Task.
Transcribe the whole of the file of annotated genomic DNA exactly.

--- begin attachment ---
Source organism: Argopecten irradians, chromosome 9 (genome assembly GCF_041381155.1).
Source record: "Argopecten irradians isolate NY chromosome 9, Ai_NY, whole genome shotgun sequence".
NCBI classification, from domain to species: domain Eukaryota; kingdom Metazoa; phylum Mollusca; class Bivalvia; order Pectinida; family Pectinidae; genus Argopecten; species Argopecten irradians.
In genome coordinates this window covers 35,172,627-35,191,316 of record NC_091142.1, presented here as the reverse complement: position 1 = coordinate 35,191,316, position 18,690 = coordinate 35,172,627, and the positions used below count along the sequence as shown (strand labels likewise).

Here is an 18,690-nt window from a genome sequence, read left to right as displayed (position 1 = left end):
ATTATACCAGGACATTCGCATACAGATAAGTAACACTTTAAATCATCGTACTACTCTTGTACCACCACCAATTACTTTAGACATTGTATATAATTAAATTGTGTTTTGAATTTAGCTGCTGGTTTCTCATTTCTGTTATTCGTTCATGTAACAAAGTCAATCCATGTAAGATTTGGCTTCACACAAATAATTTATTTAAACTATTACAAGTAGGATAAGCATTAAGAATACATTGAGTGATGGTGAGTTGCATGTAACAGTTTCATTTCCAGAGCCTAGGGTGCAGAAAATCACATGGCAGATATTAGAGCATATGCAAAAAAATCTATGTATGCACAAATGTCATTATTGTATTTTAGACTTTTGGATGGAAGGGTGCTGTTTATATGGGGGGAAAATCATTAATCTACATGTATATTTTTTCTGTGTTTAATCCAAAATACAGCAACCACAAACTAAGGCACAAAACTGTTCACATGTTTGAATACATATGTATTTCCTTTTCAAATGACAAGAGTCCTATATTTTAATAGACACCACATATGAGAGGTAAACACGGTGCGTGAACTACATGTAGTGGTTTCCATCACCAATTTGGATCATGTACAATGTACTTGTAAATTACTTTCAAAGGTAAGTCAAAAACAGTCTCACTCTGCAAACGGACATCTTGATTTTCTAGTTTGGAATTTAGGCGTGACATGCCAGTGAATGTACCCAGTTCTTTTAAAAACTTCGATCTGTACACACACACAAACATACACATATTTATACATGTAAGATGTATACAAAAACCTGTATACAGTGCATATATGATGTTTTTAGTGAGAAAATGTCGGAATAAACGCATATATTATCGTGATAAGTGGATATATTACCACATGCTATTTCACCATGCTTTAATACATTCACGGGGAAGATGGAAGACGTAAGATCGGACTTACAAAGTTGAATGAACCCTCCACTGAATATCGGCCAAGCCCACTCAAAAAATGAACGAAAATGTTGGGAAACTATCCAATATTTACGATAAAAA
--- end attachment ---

Source organism: Argopecten irradians, chromosome 9 (genome assembly GCF_041381155.1).
Source record: "Argopecten irradians isolate NY chromosome 9, Ai_NY, whole genome shotgun sequence".
NCBI classification, from domain to species: domain Eukaryota; kingdom Metazoa; phylum Mollusca; class Bivalvia; order Pectinida; family Pectinidae; genus Argopecten; species Argopecten irradians.
In genome coordinates this window covers 35,172,627-35,191,316 of record NC_091142.1, presented here as the reverse complement: position 1 = coordinate 35,191,316, position 18,690 = coordinate 35,172,627, and the positions used below count along the sequence as shown (strand labels likewise).

Here is an 18,690-nt window from a genome sequence, read left to right as displayed (position 1 = left end):
ATTATACCAGGACATTCGCATACAGATAAGTAACACTTTAAATCATCGTACTACTCTTGTACCACCACCAATTACTTTAGACATTGTATATAATTAAATTGTGTTTTGAATTTAGCTGCTGGTTTCTCATTTCTGTTATTCGTTCATGTAACAAAGTCAATCCATGTAAGATTTGGCTTCACACAAATAATTTATTTAAACTATTACAAGTAGGATAAGCATTAAGAATACATTGAGTGATGGTGAGTTGCATGTAACAGTTTCATTTCCAGAGCCTAGGGTGCAGAAAATCACATGGCAGATATTAGAGCATATGCAAAAAAATCTATGTATGCACAAATGTCATTATTGTATTTTAGACTTTTGGATGGAAGGGTGCTGTTTATATGGGGGGAAAATCATTAATCTACATGTATATTTTTTCTGTGTTTAATCCAAAATACAGCAACCACAAACTAAGGCACAAAACTGTTCACATGTTTGAATACATATGTATTTCCTTTTCAAATGACAAGAGTCCTATATTTTAATAGACACCACATATGAGAGGTAAACACGGTGCGTGAACTACATGTAGTGGTTTCCATCACCAATTTGGATCATGTACAATGTACTTGTAAATTACTTTCAAAGGTAAGTCAAAAACAGTCTCACTCTGCAAACGGACATCTTGATTTTCTAGTTTGGAATTTAGGCGTGACATGCCAGTGAATGTACCCAGTTCTTTTAAAAACTTCGATCTGTACACACACACAAACATACACATATTTATACATGTAAGATGTATACAAAAACCTGTATACAGTGCATATATGATGTTTTTAGTGAGAAAATGTCGGAATAAACGCATATATTATCGTGATAAGTGGATATATTACCACATGCTATTTCACCATGCTTTAATACATTCACGGGGAAGATGGAAGACGTAAGATCGGACTTACAAAGTTGAATGAACCCTCCACTGAATATCGGCCAAGCCCACTCAAAAAATGAACGAAAATGTTGGGAAACTATCCAATATTTACGATAAAAA